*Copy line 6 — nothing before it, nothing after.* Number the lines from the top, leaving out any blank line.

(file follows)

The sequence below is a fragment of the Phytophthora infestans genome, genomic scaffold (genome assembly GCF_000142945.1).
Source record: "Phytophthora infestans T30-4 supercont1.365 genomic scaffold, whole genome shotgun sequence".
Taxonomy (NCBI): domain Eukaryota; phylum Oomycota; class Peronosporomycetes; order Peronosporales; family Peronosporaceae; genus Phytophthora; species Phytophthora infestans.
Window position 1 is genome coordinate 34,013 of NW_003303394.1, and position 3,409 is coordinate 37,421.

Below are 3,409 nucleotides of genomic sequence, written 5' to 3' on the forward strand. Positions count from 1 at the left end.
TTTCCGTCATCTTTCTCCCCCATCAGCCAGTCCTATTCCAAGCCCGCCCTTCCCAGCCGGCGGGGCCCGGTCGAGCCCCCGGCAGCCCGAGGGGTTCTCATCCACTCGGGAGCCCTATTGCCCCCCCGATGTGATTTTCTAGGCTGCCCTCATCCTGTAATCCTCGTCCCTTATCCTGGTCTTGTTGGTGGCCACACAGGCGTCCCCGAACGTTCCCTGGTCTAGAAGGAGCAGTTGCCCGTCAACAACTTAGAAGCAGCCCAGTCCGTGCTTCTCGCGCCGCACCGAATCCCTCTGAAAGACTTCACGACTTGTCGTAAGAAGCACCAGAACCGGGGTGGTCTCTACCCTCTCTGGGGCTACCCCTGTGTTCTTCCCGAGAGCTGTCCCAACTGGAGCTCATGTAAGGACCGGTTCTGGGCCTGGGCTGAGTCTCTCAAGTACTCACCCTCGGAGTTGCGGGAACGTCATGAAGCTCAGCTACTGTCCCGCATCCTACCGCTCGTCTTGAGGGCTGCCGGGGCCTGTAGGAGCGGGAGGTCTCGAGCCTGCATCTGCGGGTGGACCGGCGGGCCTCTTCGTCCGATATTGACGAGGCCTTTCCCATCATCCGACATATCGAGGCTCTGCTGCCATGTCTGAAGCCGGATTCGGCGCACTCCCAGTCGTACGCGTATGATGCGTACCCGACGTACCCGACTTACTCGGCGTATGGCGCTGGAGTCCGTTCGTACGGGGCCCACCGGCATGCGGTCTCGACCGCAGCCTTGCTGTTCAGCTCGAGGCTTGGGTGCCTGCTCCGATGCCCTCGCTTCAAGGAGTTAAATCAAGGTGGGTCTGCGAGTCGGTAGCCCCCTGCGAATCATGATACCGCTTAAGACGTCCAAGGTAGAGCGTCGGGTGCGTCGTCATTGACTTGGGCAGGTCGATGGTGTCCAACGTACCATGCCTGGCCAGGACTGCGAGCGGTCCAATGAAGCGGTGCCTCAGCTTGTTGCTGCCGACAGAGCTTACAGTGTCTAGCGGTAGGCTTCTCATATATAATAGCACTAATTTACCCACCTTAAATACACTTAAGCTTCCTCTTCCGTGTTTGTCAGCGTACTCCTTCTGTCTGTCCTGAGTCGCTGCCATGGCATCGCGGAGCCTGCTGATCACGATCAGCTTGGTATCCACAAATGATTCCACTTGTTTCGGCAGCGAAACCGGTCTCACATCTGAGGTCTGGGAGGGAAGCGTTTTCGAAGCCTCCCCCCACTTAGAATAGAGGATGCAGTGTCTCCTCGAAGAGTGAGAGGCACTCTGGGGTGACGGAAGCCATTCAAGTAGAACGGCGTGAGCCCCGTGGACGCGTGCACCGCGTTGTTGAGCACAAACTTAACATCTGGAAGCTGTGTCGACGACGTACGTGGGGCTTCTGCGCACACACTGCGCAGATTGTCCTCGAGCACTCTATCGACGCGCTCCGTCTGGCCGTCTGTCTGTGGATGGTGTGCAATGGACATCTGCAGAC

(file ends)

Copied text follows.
TTTCCGTCATCTTTCTCCCCCATCAGCCAGTCCTATTCCAAGCCCGCCCTTCCCAGCCGGCGGGGCCCGGTCGAGCCCCCGGCAGCCCGAGGGGTTCTCATCCACTCGGGAGCCCTATTGCCCCCCCGATGTGATTTTCTAGGCTGCCCTCATCCTGTAATCCTCGTCCCTTATCCTGGTCTTGTTGGTGGCCACACAGGCGTCCCCGAACGTTCCCTGGTCTAGAAGGAGCAGTTGCCCGTCAACAACTTAGAAGCAGCCCAGTCCGTGCTTCTCGCGCCGCACCGAATCCCTCTGAAAGACTTCACGACTTGTCGTAAGAAGCACCAGAACCGGGGTGGTCTCTACCCTCTCTGGGGCTACCCCTGTGTTCTTCCCGAGAGCTGTCCCAACTGGAGCTCATGTAAGGACCGGTTCTGGGCCTGGGCTGAGTCTCTCAAGTACTCACCCTCGGAGTTGCGGGAACGTCATGAAGCTCAGCTACTGTCCCGCATCCTACCGCTCGTCTTGAGGGCTGCCGGGGCCTGTAGGAGCGGGAGGTCTCGAGCCTGCATCTGCGGGTGGACCGGCGGGCCTCTTCGTCCGATATTGACGAGGCCTTTCCCATCATCCGACATATCGAGGCTCTGCTGCCATGTCTGAAGCCGGATTCGGCGCACTCCCAGTCGTACGCGTATGATGCGTACCCGACGTACCCGACTTACTCGGCGTATGGCGCTGGAGTCCGTTCGTACGGGGCCCACCGGCATGCGGTCTCGACCGCAGCCTTGCTGTTCAGCTCGAGGCTTGGGTGCCTGCTCCGATGCCCTCGCTTCAAGGAGTTAAATCAAGGTGGGTCTGCGAGTCGGTAGCCCCCTGCGAATCATGATACCGCTTAAGACGTCCAAGGTAGAGCGTCGGGTGCGTCGTCATTGACTTGGGCAGGTCGATGGTGTCCAACGTACCATGCCTGGCCAGGACTGCGAGCGGTCCAATGAAGCGGTGCCTCAGCTTGTTGCTGCCGACAGAGCTTACAGTGTCTAGCGGTAGGCTTCTCATATATAATAGCACTAATTTACCCACCTTAAATACACTTAAGCTTCCTCTTCCGTGTTTGTCAGCGTACTCCTTCTGTCTGTCCTGAGTCGCTGCCATGGCATCGCGGAGCCTGCTGATCACGATCAGCTTGGTATCCACAAATGATTCCACTTGTTTCGGCAGCGAAACCGGTCTCACATCTGAGGTCTGGGAGGGAAGCGTTTTCGAAGCCTCCCCCCACTTAGAATAGAGGATGCAGTGTCTCCTCGAAGAGTGAGAGGCACTCTGGGGTGACGGAAGCCATTCAAGTAGAACGGCGTGAGCCCCGTGGACGCGTGCACCGCGTTGTTGAGCACAAACTTAACATCTGGAAGCTGTGTCGACGACGTACGTGGGGCTTCTGCGCACACACTGCGCAGATTGTCCTCGAGCACTCTATCGACGCGCTCCGTCTGGCCGTCTGTCTGTGGATGGTGTGCAATGGACATCTGCAGAC